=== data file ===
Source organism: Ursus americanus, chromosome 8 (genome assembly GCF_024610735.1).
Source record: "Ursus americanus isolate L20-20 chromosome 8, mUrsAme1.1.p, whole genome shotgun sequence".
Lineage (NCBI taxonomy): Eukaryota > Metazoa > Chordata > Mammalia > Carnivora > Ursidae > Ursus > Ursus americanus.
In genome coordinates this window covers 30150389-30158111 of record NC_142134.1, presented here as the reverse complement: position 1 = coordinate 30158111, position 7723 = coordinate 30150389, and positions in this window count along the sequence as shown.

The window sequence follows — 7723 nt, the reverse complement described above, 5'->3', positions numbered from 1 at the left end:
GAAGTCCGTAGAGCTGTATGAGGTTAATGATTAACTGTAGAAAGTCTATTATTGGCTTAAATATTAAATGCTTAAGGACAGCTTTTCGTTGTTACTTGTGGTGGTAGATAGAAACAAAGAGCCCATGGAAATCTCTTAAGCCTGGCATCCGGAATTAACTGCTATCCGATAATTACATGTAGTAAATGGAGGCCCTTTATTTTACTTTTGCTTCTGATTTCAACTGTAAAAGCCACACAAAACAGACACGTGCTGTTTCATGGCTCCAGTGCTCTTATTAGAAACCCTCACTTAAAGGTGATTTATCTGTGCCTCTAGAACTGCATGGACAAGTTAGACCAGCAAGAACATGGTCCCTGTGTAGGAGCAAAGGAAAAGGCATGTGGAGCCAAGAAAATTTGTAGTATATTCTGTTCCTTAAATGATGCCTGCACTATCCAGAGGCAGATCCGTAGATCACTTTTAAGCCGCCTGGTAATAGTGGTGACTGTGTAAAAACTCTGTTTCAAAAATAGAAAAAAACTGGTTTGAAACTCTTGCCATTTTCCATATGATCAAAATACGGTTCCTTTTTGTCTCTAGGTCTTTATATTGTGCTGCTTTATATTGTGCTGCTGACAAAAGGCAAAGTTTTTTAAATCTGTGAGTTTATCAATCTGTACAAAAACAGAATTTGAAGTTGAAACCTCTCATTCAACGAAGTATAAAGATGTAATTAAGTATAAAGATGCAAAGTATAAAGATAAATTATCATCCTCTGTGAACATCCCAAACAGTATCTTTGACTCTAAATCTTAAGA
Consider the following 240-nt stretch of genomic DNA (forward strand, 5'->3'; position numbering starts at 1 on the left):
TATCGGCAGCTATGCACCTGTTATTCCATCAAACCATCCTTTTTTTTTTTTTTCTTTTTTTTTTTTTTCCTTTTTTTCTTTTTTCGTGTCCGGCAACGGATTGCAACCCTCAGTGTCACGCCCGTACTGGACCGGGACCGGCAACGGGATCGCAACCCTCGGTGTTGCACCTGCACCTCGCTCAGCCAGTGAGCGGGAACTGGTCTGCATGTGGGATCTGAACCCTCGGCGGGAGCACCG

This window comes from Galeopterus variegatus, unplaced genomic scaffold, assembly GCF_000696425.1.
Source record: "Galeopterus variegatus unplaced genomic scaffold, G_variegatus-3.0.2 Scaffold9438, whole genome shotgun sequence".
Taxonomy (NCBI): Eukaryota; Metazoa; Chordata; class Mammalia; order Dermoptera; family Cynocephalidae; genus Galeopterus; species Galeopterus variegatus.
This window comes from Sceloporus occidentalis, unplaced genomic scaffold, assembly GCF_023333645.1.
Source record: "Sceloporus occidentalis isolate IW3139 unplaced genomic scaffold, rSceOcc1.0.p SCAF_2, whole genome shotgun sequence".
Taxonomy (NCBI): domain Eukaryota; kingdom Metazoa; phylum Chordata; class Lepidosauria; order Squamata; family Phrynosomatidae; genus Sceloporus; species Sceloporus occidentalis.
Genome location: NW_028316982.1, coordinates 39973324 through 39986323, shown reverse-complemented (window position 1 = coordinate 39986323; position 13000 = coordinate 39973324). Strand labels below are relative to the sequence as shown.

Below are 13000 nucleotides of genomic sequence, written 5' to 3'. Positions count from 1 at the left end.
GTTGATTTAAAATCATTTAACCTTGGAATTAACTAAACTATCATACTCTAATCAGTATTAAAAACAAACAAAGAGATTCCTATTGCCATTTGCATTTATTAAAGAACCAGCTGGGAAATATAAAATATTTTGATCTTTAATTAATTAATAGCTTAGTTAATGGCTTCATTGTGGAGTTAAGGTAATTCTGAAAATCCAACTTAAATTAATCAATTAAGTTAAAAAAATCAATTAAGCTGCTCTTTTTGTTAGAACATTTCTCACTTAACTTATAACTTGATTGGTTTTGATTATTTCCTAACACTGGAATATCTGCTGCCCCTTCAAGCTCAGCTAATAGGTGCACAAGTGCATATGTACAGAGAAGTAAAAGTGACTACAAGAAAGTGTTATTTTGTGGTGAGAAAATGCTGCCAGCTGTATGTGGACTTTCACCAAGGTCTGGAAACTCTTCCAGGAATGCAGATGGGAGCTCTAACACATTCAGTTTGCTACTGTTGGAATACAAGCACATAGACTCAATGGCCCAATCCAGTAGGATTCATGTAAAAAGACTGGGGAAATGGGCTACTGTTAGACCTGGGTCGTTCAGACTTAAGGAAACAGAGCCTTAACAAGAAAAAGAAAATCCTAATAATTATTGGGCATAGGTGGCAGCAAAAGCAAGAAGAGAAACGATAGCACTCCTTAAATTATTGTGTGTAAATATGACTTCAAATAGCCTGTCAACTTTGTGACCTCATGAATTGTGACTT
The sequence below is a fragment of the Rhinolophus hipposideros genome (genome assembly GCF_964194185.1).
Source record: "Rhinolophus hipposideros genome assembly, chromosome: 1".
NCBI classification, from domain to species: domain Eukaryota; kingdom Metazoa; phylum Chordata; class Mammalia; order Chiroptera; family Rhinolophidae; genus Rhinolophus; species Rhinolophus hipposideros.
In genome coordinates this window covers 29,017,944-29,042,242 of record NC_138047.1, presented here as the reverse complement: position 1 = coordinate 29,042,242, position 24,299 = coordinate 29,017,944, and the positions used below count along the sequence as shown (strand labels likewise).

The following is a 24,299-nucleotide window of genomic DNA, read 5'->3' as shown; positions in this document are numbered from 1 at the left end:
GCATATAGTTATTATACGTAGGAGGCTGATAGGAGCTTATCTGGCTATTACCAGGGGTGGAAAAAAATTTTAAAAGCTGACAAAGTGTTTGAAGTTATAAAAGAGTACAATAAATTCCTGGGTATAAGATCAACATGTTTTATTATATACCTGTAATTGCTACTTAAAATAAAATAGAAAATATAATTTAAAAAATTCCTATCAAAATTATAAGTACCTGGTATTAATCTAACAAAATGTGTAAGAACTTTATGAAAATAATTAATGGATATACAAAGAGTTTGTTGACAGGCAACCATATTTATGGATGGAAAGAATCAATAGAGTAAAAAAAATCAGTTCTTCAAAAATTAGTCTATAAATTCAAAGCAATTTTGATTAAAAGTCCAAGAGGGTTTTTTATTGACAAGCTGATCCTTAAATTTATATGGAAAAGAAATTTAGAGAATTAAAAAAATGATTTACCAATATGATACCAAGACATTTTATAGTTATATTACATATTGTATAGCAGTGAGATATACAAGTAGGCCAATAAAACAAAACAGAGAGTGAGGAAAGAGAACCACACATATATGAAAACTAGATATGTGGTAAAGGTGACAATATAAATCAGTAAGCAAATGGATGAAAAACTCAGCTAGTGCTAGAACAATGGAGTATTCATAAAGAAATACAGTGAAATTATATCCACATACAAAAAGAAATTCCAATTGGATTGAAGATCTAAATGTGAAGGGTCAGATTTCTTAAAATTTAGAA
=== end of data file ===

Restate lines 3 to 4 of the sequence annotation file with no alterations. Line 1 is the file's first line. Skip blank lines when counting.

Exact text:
Lineage (NCBI taxonomy): Eukaryota > Metazoa > Chordata > Mammalia > Carnivora > Ursidae > Ursus > Ursus americanus.
In genome coordinates this window covers 30150389-30158111 of record NC_142134.1, presented here as the reverse complement: position 1 = coordinate 30158111, position 7723 = coordinate 30150389, and positions in this window count along the sequence as shown.